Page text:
So with chicken, I might make a sauce with creme fraiche and tarragon, with lamb or pork belly, a salsa verde, or a cider and mustard sauce to pour over pork chops. However, these often require a little forward planning in that you have to have bought the ingredients (creme fraiche, herbs, cider etc) in order to make them. Unfortunately, since my in-pool planning had been sabotaged, Monday’s Bag for Life contained none of the above. But what I was pleased to see among the pile of completely useless ingredients (black sesame seeds (?), smoked salt flakes (??), mirin (???)) was a jar of grilled red peppers. Right, I thought, romesco.
Romesco is the sauce equivalent of your favourite scarf, you know the one that goes with absolutely everything and makes any outfit just a bit better (I don’t own one of these but I want one). Catalan in origin, it is made from whizzing up nuts, red peppers and stale bread so is quite storecupboardy (a word, no?), and is quick and versatile. It’s lovely alongside grilled meat, fish or even eggs, or drizzled over roasted veg and can be kept in a jar for a week or so in the fridge. The following is adapted from a recipe from Anna Jones’ A Modern Way to Eat (adapted in the sense that I halved the amounts then bunged everything into a processor rather than taking Anna’s more considered approach, and then served it with pork chops, of which she would definitely not approve, being a veggie. So thanks but also, sorry, Anna.)
- 2 roasted red peppers from a jar (about 120g) or homemade (grill peppers all over until blackened, put in a food bag and leave to cool, then peel off burnt skin and deseed)
- 50g skinned almonds
- 25g skinned hazelnuts
- 1 slice of good stale white bread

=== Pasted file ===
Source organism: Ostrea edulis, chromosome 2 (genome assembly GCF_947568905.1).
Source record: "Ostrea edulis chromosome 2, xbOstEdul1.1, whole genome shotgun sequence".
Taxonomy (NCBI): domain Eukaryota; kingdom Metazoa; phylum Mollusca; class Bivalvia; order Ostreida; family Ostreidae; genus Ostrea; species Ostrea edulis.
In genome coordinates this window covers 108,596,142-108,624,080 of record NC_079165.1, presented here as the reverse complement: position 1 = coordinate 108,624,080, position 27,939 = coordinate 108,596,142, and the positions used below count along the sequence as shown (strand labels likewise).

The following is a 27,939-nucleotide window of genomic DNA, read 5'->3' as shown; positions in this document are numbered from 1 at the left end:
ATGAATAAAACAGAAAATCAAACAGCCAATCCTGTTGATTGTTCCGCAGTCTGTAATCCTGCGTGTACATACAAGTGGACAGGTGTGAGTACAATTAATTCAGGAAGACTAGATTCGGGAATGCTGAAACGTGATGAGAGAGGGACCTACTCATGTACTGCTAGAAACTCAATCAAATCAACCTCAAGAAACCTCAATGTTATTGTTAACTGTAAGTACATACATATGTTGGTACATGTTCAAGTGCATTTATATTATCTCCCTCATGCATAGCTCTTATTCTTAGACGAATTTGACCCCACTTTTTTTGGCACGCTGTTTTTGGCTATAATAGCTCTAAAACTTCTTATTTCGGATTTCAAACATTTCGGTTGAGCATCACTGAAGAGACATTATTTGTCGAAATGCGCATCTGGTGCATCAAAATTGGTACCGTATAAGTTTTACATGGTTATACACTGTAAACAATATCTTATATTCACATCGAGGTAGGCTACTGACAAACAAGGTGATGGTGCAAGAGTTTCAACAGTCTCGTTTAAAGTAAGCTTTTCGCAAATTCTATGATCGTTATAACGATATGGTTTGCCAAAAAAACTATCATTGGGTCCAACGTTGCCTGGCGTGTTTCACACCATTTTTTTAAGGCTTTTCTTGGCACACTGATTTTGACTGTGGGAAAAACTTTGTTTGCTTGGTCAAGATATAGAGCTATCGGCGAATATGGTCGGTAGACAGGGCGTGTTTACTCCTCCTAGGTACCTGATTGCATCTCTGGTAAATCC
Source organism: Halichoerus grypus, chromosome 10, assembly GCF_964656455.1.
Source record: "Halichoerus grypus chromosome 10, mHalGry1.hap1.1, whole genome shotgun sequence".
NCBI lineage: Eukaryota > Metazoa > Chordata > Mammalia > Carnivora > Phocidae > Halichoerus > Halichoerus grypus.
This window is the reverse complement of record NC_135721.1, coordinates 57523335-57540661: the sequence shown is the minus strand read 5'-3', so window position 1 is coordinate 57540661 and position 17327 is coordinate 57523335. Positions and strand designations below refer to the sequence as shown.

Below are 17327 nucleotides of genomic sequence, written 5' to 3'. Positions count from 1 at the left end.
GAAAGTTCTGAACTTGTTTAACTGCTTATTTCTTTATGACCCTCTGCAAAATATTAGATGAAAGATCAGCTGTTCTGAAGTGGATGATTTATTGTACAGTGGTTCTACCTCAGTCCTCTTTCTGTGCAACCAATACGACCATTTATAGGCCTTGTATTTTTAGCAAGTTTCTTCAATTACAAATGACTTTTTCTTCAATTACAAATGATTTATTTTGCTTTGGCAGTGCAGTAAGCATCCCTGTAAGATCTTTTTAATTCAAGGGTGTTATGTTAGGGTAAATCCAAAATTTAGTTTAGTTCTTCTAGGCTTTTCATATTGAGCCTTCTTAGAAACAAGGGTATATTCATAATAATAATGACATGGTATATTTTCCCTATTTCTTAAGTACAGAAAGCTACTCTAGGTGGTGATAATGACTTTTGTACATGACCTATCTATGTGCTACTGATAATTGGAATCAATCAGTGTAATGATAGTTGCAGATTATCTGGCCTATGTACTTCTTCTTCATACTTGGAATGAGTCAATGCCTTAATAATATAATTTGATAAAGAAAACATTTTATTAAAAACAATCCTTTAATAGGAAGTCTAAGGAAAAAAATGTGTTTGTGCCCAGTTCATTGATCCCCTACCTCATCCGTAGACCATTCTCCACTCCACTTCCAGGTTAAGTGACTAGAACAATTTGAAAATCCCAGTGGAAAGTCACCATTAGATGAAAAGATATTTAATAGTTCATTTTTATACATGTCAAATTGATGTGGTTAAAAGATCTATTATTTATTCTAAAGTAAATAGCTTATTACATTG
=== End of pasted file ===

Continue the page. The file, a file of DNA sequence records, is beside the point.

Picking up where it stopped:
- 1 clove garlic finely chopped
- 1/2 tsp sweet smoked paprika
- 2 tsp sherry vinegar (if your jarred peppers come in vinegar you might want to leave this out)
- small pinch chilli flakes
- small pinch of saffron strands steeped in a little boiling water
- 1 heaped tsp tomato puree
- about 3 tbsp extra virgin olive oil
- salt and pepper
- Preheat the oven to 180°C fan. When hot, roast the nuts on a tray for about 10 mins, until golden.
- Heat a tablespoon of olive oil in a frying pan and fry the torn up bread pieces until golden. Add the garlic and smoked paprika and cook for another minute (be careful that the garlic doesn’t burn otherwise your sauce will taste bitter).
- Transfer the nuts, toasted bread and peppers to a food processor and blitz to a coarse paste, then add the chilli, the saffron and its steeping water, tomato puree and a splash of extra virgin olive oil and blitz again. Taste and add more oil, salt, pepper and vinegar (if using) as needed. If you don’t want it too oily, but it’s a bit thick, you can loosen it with some water.
*A note on pool etiquette:
- Please shower before entering the pool. Your fellow swimmers do not want to taste your deodorant or hairspray or worse (ew!).
- Do not steal another swimmer’s float, especially if it is obviously their own and not the pool’s, because it doesn’t have any teeth-marks and has their name Sharpied all over it IN BIG LETTERS.
- Front-crawlers (particularly of the male variety): please mind where you put your stupid BIG stupid SPLASHY HANDS.
- Mothercluckers: do not give your pre-schooler free reign of the ADULT pool. Seriously. Being jabbed in the face with a noodle is not cute or funny. And there’s a kids’ pool, like, right there.
- Do not stop for a lengthy catch up with fellow
shirkersswimmers in the middle of the pool. Have you not heard of a café?
- Do not steal another swimmer’s towel (it’s extremely humiliating to stand poolside, shivering your arse off through your threadbare Speedo while the lifeguard tries to find you a replacement).
- No bombing or petting (obvs).